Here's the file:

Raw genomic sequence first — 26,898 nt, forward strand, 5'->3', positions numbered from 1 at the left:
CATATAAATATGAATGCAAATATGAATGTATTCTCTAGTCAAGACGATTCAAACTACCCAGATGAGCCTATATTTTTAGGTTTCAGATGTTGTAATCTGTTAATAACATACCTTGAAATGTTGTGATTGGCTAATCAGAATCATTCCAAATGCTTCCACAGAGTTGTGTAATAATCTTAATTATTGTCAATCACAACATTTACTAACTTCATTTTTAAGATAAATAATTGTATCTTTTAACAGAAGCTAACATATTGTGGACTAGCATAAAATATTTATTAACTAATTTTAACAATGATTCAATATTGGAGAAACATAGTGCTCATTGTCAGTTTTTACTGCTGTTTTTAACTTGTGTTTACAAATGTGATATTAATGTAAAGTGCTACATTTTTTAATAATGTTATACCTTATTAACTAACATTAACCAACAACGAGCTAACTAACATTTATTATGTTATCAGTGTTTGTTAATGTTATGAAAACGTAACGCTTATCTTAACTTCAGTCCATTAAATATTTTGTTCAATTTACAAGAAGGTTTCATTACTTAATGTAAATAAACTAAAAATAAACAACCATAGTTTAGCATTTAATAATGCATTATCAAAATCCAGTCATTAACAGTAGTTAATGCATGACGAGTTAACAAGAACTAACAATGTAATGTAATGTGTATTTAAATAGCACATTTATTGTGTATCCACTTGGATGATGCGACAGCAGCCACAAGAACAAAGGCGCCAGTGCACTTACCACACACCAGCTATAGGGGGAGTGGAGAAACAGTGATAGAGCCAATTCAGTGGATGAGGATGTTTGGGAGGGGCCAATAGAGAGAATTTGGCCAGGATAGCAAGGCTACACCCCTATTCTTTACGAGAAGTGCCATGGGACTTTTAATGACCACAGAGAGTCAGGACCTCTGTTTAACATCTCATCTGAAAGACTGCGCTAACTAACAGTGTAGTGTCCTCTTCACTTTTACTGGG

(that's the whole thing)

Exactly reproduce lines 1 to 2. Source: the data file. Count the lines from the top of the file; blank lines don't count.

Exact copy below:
Raw genomic sequence first — 26,898 nt, forward strand, 5'->3', positions numbered from 1 at the left:
CATATAAATATGAATGCAAATATGAATGTATTCTCTAGTCAAGACGATTCAAACTACCCAGATGAGCCTATATTTTTAGGTTTCAGATGTTGTAATCTGTTAATAACATACCTTGAAATGTTGTGATTGGCTAATCAGAATCATTCCAAATGCTTCCACAGAGTTGTGTAATAATCTTAATTATTGTCAATCACAACATTTACTAACTTCATTTTTAAGATAAATAATTGTATCTTTTAACAGAAGCTAACATATTGTGGACTAGCATAAAATATTTATTAACTAATTTTAACAATGATTCAATATTGGAGAAACATAGTGCTCATTGTCAGTTTTTACTGCTGTTTTTAACTTGTGTTTACAAATGTGATATTAATGTAAAGTGCTACATTTTTTAATAATGTTATACCTTATTAACTAACATTAACCAACAACGAGCTAACTAACATTTATTATGTTATCAGTGTTTGTTAATGTTATGAAAACGTAACGCTTATCTTAACTTCAGTCCATTAAATATTTTGTTCAATTTACAAGAAGGTTTCATTACTTAATGTAAATAAACTAAAAATAAACAACCATAGTTTAGCATTTAATAATGCATTATCAAAATCCAGTCATTAACAGTAGTTAATGCATGACGAGTTAACAAGAACTAACAATGTAATGTAATGTGTATTTAAATAGCACATTTATTGTGTATCCACTTGGATGATGCGACAGCAGCCACAAGAACAAAGGCGCCAGTGCACTTACCACACACCAGCTATAGGGGGAGTGGAGAAACAGTGATAGAGCCAATTCAGTGGATGAGGATGTTTGGGAGGGGCCAATAGAGAGAATTTGGCCAGGATAGCAAGGCTACACCCCTATTCTTTACGAGAAGTGCCATGGGACTTTTAATGACCACAGAGAGTCAGGACCTCTGTTTAACATCTCATCTGAAAGACTGCGCTAACTAACAGTGTAGTGTCCTCTTCACTTTTACTGGG